California Chrome faces significant obstacles in quest for Triple Crown

Fatigue, fresh field, 1 1/2-mile distance among factors that have derailed recent bids

  • Kentucky Derby and Preakness winner California Chrome, with jockey Victor Espinoza, runs at Belmont Park. He is scheduled to compete for the Triple Crown in the 146th running of the Belmont Stakes.
Kentucky Derby and Preakness winner California Chrome, with… (Al Bello / Getty Images )
May 31, 2014|By Childs Walker, The Baltimore Sun

"Since Affirmed in 1978" — it has to be the most overused phrase in thoroughbred racing.

And yet it's inevitable every spring, when a new crop of 3-year-olds takes a shot at the sport's most cherished prize — the Triple Crown.

Affirmed was the last to do it, 36 years ago, and the ensuing drought has coincided with a long downturn in popularity for racing. The sport's stakeholders have hungered for a new superstar, and a Triple Crown seems the surest way to make one.

Which is where California Chrome enters the picture.

He's perfect for the role — a personable chestnut colt with four white hooves, an underdog story and scintillating speed. Five times he has entered the starting gate as a 3-year-old and five times he has blown away the competition, the last two in the Kentucky Derby and Preakness Stakes.

California Chrome will enter the June 7 Belmont Stakes as a commanding favorite, having already beaten the best challengers in the field. He seems poised to follow in the hoof prints of another great chestnut who ended a long Triple Crown drought, Secretariat

But the sport's recent past is littered with 3-year-olds who looked like the next superhorse only to falter on the 1 1/2-mile track at Belmont Park. A dozen horses since 1978 have won the Kentucky Derby and Preakness, then lost in New York. A few — Silver Charm, Real Quiet, Smarty Jones — came agonizingly close. Others, such as Big Brown and War Emblem, seemed spent shortly after leaving the starting gate.

The Triple Crown is a rigged game, one in which the aspirant is asked to find new limits of endurance while facing wave after wave of fresher horses. Some horsemen say it's become downright unfair. Others argue it's supposed to be this hard.

As California Chrome prepares to defy recent history, here are the five greatest obstacles he'll face:

A Fresh Field

Few analysts question that California Chrome is the best 3-year-old in America.

He easily avoided the pitfalls inherent to a 19-horse field in the Kentucky Derby, and he fended off early challenges from several speedy contenders in the Preakness.

But the road ahead is set to become far steeper as California Chrome prepares to run for the third time in five weeks against horses who haven't worked nearly as hard.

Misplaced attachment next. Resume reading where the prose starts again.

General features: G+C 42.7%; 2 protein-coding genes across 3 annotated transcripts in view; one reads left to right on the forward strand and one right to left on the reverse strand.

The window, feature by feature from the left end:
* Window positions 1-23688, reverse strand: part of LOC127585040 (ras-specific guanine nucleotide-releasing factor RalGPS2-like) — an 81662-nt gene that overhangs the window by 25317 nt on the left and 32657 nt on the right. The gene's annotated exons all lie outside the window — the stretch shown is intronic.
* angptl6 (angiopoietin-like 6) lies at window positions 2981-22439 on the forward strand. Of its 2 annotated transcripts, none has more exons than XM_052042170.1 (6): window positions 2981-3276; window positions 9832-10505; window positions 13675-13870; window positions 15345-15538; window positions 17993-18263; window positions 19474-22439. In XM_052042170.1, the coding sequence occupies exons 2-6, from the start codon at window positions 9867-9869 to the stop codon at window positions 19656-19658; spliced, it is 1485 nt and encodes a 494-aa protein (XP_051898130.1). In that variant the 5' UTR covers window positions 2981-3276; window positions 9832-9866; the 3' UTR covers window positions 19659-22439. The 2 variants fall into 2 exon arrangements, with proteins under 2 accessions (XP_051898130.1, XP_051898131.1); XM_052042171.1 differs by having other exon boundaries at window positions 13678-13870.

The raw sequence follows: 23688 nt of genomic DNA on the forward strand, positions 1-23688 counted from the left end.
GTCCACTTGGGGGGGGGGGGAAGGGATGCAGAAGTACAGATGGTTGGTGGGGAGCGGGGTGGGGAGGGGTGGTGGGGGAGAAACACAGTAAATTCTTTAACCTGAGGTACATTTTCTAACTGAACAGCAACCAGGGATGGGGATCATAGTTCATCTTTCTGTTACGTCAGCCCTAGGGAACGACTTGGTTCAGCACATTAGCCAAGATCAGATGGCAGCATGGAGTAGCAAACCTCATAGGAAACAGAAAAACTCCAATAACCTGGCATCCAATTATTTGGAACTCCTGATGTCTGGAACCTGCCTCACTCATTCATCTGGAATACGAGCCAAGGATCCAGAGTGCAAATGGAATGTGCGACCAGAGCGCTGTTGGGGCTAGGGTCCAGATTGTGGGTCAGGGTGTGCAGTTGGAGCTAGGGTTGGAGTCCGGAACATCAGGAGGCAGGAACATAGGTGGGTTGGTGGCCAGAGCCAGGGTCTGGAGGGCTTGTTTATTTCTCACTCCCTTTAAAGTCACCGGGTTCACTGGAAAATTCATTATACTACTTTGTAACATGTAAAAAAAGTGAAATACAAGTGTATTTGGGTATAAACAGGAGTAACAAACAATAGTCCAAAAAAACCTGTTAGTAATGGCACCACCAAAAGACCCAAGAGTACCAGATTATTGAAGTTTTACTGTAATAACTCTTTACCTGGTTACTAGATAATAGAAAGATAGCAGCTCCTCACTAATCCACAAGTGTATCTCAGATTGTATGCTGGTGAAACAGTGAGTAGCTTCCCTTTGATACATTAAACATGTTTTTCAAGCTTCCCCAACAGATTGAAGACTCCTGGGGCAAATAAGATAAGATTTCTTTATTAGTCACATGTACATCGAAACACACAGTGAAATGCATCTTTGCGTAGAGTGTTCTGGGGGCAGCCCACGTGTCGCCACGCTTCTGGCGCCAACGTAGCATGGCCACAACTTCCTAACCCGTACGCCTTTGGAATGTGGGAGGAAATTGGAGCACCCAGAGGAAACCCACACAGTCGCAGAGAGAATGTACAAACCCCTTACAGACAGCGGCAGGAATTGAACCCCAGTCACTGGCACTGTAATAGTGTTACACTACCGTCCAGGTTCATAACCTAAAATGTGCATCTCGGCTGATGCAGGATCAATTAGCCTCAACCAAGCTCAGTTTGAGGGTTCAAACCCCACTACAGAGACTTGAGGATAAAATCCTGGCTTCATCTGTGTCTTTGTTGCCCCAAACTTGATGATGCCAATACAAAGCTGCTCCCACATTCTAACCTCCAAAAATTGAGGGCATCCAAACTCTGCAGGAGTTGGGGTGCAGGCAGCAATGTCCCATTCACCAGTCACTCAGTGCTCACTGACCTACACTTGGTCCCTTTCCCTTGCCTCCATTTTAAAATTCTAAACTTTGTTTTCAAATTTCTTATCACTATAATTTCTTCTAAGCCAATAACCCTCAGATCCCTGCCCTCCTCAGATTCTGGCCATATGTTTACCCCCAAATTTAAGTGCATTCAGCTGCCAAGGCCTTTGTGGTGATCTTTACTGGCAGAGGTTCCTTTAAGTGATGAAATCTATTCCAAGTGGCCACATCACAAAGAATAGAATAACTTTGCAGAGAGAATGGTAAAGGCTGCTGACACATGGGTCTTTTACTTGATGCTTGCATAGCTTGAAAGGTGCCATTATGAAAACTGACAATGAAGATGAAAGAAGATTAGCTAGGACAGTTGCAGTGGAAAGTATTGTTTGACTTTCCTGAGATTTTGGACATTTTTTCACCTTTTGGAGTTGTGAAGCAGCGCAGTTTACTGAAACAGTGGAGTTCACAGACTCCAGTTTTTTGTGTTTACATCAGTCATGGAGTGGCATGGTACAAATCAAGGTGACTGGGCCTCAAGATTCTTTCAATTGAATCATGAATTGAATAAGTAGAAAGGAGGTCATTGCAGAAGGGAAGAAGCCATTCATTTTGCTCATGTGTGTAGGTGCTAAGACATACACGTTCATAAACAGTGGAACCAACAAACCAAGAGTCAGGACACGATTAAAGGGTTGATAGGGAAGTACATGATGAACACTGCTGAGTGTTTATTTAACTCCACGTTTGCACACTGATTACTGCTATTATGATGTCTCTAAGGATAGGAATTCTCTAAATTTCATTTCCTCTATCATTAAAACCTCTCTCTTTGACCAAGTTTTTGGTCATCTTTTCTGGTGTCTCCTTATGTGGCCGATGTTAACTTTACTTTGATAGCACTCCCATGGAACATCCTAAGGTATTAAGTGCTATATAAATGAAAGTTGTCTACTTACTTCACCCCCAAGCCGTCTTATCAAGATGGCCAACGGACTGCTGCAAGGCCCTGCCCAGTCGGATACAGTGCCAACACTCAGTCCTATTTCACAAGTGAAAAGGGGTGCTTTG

Two of his top rivals from Kentucky — Commanding Curve and Wicked Strong — are expected to run the Belmont on five weeks' rest. A new challenger, Tonalist, will run on four weeks' rest after winning the May 10 Peter Pan Stakes at Belmont Park.

Ride On Curlin, second in the Preakness, is the only other Belmont entrant who will have run the previous two legs of the Triple Crown.

So even if California Chrome is the best horse, he'll start at a significant disadvantage. Imagine the Miami Heat needing to win a whole extra round of playoffs before playing in the NBA Finals. That's the scenario here, and recent history says it makes a difference.

Since 1978, of the 11 near misses who made it to the starting gate for the Belmont (I'll Have Another scratched in 2012), seven lost to challengers who had not run in the Preakness. It's an accelerating trend — the last five horses to win the first two legs of the Triple Crown lost the Belmont to horses who hadn't run in Baltimore.

California Chrome's co-owner, Steve Coburn, wasn't shy about calling for reform after his horse won at Pimlico. Coburn said he'd like to see the Preakness and Belmont fields limited to horses who had already run the previous legs of the Triple Crown.

"If you bow out in the Preakness, you don't come back for the Belmont," he said. "I honestly believe that if the Triple Crown is not won this year by California Chrome, I will never see it in my lifetime, because there are people out there trying to upset the apple cart."

Fatigue

California Chrome has never run three times in five weeks. It's a workrate unfamiliar to most modern thoroughbreds. Trainer Art Sherman will happily tell you he prefers to rest his horses six or seven weeks between starts.

It's common to hear old-school analysts complain about the lack of stamina in modern thoroughbreds. Today's horses are bred to run shorter distances and often worked lightly before Triple Crown season. So come Belmont time, they're unprepared for the rigor, or so the argument goes.

Take Big Brown, who was perceived as even more dominant than California Chrome after he swept through the Kentucky Derby and Preakness in 2008. He had run only three times prior to the Derby, and after battling a cracked hoof leading up to the Belmont, he pulled up mid-race, leaving his quest unfinished. Big Brown came back to win twice later in the year, confirming his talent. He simply could not handle the Triple Crown schedule.

The next near miss, I'll Have Another, never even started in the Belmont because of a sore tendon. He had raced only five times entering the Triple Crown.

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